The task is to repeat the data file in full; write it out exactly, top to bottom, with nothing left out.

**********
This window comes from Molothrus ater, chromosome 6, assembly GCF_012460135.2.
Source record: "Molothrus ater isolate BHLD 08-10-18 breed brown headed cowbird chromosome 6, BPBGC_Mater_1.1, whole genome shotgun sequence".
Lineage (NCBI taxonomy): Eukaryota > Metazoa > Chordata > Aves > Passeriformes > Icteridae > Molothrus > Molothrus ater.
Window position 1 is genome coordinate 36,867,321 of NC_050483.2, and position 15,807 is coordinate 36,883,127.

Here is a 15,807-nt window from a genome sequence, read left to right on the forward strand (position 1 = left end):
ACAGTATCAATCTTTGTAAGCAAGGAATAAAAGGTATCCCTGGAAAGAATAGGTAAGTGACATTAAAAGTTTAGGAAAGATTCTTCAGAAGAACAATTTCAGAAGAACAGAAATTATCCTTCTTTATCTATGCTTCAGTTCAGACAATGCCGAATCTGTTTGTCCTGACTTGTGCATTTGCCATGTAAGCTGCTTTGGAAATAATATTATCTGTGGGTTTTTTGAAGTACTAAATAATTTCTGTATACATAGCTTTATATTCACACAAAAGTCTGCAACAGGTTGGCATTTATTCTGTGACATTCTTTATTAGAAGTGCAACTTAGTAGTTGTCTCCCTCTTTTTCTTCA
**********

This window comes from Molothrus ater, chromosome 6, assembly GCF_012460135.2.
Source record: "Molothrus ater isolate BHLD 08-10-18 breed brown headed cowbird chromosome 6, BPBGC_Mater_1.1, whole genome shotgun sequence".
Lineage (NCBI taxonomy): Eukaryota > Metazoa > Chordata > Aves > Passeriformes > Icteridae > Molothrus > Molothrus ater.
Window position 1 is genome coordinate 36,867,321 of NC_050483.2, and position 15,807 is coordinate 36,883,127.

Here is a 15,807-nt window from a genome sequence, read left to right on the forward strand (position 1 = left end):
ACAGTATCAATCTTTGTAAGCAAGGAATAAAAGGTATCCCTGGAAAGAATAGGTAAGTGACATTAAAAGTTTAGGAAAGATTCTTCAGAAGAACAATTTCAGAAGAACAGAAATTATCCTTCTTTATCTATGCTTCAGTTCAGACAATGCCGAATCTGTTTGTCCTGACTTGTGCATTTGCCATGTAAGCTGCTTTGGAAATAATATTATCTGTGGGTTTTTTGAAGTACTAAATAATTTCTGTATACATAGCTTTATATTCACACAAAAGTCTGCAACAGGTTGGCATTTATTCTGTGACATTCTTTATTAGAAGTGCAACTTAGTAGTTGTCTCCCTCTTTTTCTTCA